Christian emphasizes keeping track of the economy, financial market stability and intergovernmental and international politics.
Political issues closer to home were top of mind for Aldis.
“Investors should pay attention to any disruptions to overnight money liquidity or the unfolding of a credit problem,” he said. “Presidential elections later in the year should be interesting. In 2016, gold rallied strongly up until President Trump won the election. A Democratic win in 2020 could give gold an unexpected boost.”
The November 2020 election could play a pivotal role in geopolitical relations as well as the markets.
Tariffs between the US and China on billions of dollars’ worth of goods have been in effect since 2018. A phase one deal had been expected in early November however negotiations between the two powerhouse nations are still ongoing, and have been strained in recent weeks when the White House passed two bills in support of Hong Kong protesters.
A new round of tariffs on roughly US$156 billions of Chinese imports is supposed to take effect on December 15, and the president has reinstated tariffs on aluminum and steel imports from Brazil and Argentina adding more opaqueness to an already murky situation.
For FocusEconomics’ Ice, the oscillation on the trade deal has sent the markets into limbo over the last year, leaving the majority of FocusEconomics panelists bullish on the gold outlook.
“This trend will likely continue until a more clear-cut resolution emerges. The likelihood the row will persist well into 2020 signifies gold prices should remain elevated. Moreover, leading central banks such as the Fed, the ECB and the BoJ are expected to keep monetary policy accommodative next year, which will also support the outlook for gold prices.”
While the outlook for gold is bullish in the near term, Ice noted that prolonged trade uncertainty, paired with Brexit indecision and Middle East tensions will leave the price, “extremely sensitive to shifts in global sentiment.”
Gold outlook 2020: Price forecast
Throughout the year, INN spoke with analysts and experts at various conferences and events, the overwhelming sentiment has been gold can and will move higher as uncertainty and unrest grow globally.
John Kaiser of Kaiser Research foresees investor interest perking up as gold surpasses US$1,900.
“I think we are in the early stages of seeing a massive repricing of gold into the US$2,000 to US$3,000 per ounce range,” he told INN in August. “The public won’t come in until they see gold really challenge the US$2,000 mark.”
At Mines and Money London in late November, Dr. Torsten Dennin, head of Asset Management Switzerland and a professor of economics and finance, told INN the sector had finally broken out of its rut and was poised to trend higher, at a moderate pace.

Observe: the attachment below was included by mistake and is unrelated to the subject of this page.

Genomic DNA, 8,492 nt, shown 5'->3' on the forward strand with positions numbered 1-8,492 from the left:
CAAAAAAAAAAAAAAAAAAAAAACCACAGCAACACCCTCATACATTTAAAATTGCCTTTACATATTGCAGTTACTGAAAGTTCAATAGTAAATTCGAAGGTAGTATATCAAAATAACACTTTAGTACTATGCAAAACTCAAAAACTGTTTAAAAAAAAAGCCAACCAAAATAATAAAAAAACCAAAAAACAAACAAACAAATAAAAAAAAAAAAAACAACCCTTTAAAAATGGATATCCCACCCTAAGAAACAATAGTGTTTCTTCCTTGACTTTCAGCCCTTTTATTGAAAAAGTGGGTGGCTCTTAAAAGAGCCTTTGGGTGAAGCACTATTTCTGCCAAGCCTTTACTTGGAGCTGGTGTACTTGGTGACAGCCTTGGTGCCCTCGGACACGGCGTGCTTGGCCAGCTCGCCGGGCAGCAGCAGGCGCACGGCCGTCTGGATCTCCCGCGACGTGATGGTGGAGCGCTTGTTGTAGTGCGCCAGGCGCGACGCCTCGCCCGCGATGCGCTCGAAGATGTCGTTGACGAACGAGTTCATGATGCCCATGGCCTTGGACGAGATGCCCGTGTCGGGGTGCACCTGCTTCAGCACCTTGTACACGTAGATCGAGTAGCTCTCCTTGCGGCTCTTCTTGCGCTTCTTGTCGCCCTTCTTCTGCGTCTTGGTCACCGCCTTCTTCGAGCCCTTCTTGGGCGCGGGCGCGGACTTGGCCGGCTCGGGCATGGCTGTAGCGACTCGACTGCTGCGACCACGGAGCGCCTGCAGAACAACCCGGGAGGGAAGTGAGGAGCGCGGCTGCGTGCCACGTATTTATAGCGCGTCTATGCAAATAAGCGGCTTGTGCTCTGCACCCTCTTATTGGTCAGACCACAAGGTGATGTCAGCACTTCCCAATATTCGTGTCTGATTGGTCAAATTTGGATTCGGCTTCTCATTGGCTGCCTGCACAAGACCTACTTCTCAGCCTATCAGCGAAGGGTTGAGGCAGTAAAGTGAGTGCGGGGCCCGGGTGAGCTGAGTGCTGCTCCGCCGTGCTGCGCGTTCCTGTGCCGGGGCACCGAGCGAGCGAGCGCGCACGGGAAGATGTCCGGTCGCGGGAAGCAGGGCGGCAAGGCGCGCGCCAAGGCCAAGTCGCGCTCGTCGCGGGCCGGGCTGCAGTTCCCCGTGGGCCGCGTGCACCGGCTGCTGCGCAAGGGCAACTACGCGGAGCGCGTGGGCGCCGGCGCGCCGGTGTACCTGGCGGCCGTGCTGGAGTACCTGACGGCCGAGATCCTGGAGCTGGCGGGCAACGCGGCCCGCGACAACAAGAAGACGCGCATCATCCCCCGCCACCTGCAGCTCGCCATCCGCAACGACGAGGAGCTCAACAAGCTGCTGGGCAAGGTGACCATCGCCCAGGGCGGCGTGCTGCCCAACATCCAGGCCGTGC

“(The) last three to four years have been pretty boring on the gold side I have to confess, as it has been in the commodity sphere in general. But lots of analysts pointed out that this year we’ve seen some technical breakthroughs in the gold price. It was rather useful to have the gold price headed up above US$1,400 (per ounce), targeting US$1,500.”
He added, “We could see — probably not next year, but in the next couple of years — prices between US$2,000 to US$2,200 in regard to the economic situation,”
As noted, gold’s current range is indicative of a host of issues in both the financial and political realm, issues Junior Stock Review’s Brian Leni doesn’t see changing anytime soon.
“Breaking US$1500 per ounce speaks to the level of risk that investors see in the broader market,” said Leni. “Personally, I don’t see any of the major fundamentals changing for the positive in the future, as I believe it’s more likely that we see continued low interest rates, further accumulation of both government and personal debt and, finally, increased chaos in terms of civil unrest – examples Hong Kong, South America and possibly the US because it’s an important election year.”
Leni suggest investors looking for juniors should keep an eye on O3 Mining (TSXV:OIII,OTC Pink:OQMGF), Irving Resources (CSE:IRV), AbraPlata Resources (TSXV:ABRA,OTC Pink:ABBRF) and Eclipse Gold Mining.
For Holmes of US Global Investors gold price suppression remains a key issue and one he will be watching in the New Year.
“I remain concerned about the suppression of the gold price by the Bank of International Settlements (BIS),” said Holmes. “Another growing threat is ESG – environmental, social and corporate governance. Shareholders are increasingly demanding that miners become more environmentally friendly, which, while admirable, could translate into higher costs.
He also offered some stock picks, GoldSpot Discoveries (TSXV:SPOT) and Ivanhoe Mines (TSX:IVN,OTCQX:IVPAF). Aldis also provided his top three picks: TriStar Gold (TSXV:TSG,OTCQB:TSGZF), K92 Mining (TSXV:KNT,OTCQX:KNTNF) and Cardinal Resources (TSX:CDV,ASX:CDV).
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Securities Disclosure: I, Georgia Williams, hold no direct investment interest in any company mentioned in this article.
Editorial Disclosure: GoldSpot Discoveries is a client of the Investing News Network. This article is not paid-for content.
Editorial Disclosure: The Investing News Network does not guarantee the accuracy or thoroughness of the information reported in the interviews it conducts. The opinions expressed in these interviews do not reflect the opinions of the Investing News Network and do not constitute investment advice. All readers are encouraged to perform their own due diligence.